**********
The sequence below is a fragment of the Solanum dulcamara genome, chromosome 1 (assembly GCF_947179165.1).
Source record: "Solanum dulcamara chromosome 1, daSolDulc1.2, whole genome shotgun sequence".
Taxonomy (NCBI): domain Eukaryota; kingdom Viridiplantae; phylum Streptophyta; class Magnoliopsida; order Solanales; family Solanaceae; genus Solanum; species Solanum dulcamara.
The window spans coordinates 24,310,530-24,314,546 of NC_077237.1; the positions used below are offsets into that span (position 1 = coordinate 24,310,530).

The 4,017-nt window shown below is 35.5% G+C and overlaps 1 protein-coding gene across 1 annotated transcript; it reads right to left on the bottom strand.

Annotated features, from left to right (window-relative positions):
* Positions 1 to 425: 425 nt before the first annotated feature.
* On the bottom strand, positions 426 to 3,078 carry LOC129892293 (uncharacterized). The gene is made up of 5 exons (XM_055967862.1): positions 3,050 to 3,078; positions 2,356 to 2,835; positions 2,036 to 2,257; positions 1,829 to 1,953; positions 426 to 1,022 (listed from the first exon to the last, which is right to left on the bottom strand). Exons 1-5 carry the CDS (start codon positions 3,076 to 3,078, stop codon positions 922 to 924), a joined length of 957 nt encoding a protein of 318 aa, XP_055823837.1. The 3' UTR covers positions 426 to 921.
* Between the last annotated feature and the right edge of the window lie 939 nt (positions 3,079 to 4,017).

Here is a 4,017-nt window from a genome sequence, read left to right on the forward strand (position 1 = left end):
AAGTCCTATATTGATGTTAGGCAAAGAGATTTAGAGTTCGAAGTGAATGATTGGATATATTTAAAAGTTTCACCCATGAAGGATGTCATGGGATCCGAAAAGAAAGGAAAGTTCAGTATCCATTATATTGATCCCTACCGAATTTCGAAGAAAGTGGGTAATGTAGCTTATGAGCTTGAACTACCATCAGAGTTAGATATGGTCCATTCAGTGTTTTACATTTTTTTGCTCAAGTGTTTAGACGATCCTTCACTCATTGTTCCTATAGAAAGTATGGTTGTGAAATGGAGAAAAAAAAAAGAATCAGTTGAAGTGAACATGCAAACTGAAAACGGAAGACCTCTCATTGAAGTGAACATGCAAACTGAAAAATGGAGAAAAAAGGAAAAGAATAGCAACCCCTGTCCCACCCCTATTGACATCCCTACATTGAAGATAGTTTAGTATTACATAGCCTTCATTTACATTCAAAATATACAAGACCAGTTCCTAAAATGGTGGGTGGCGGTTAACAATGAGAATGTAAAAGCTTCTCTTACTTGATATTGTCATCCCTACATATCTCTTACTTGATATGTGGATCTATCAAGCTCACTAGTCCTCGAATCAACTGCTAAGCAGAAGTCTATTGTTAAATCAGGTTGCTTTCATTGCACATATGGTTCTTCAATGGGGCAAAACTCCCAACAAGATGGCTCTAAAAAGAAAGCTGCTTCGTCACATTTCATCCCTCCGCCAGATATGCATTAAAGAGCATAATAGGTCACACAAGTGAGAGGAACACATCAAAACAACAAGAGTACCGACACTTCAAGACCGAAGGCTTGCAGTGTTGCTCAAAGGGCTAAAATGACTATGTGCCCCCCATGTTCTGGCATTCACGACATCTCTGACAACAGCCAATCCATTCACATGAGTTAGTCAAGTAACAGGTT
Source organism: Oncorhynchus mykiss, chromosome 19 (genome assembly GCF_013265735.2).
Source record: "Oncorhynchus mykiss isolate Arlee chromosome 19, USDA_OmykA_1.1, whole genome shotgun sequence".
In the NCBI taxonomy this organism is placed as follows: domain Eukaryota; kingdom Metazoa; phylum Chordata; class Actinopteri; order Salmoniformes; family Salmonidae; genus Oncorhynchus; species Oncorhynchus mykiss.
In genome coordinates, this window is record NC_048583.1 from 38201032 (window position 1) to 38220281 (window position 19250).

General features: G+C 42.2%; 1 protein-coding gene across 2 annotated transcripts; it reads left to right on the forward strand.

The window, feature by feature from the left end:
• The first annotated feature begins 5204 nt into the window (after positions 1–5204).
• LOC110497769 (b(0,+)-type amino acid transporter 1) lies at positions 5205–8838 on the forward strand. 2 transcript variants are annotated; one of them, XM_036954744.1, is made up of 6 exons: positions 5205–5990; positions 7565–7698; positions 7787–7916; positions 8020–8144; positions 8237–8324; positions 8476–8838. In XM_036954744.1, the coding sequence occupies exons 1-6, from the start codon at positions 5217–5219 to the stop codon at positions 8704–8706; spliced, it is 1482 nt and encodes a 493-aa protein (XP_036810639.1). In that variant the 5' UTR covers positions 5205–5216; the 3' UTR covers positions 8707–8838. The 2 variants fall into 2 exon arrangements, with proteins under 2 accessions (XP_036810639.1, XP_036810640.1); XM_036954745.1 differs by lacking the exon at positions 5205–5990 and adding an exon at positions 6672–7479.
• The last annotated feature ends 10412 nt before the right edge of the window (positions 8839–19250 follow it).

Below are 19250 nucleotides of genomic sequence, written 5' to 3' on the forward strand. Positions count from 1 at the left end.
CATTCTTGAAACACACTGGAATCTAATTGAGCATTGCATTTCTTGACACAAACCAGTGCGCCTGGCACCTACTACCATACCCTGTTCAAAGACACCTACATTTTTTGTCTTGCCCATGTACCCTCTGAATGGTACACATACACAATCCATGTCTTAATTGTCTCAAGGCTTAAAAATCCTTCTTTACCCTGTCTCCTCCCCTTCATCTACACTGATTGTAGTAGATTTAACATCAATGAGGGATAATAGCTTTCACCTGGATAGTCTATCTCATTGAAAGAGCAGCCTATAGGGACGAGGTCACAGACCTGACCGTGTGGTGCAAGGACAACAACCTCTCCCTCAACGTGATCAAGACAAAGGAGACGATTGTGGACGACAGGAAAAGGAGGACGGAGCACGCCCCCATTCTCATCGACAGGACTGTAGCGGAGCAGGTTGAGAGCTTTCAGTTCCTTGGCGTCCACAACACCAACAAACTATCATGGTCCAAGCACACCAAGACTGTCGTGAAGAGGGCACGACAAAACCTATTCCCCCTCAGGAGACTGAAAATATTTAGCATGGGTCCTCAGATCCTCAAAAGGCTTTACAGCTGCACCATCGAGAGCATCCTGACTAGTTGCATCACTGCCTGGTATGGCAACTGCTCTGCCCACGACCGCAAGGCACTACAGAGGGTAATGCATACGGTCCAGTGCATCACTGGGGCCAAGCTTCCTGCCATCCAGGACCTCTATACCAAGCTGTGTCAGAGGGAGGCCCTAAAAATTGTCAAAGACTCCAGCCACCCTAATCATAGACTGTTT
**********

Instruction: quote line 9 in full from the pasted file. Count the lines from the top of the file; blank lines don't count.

* Between the last annotated feature and the right edge of the window lie 939 nt (positions 3,079 to 4,017).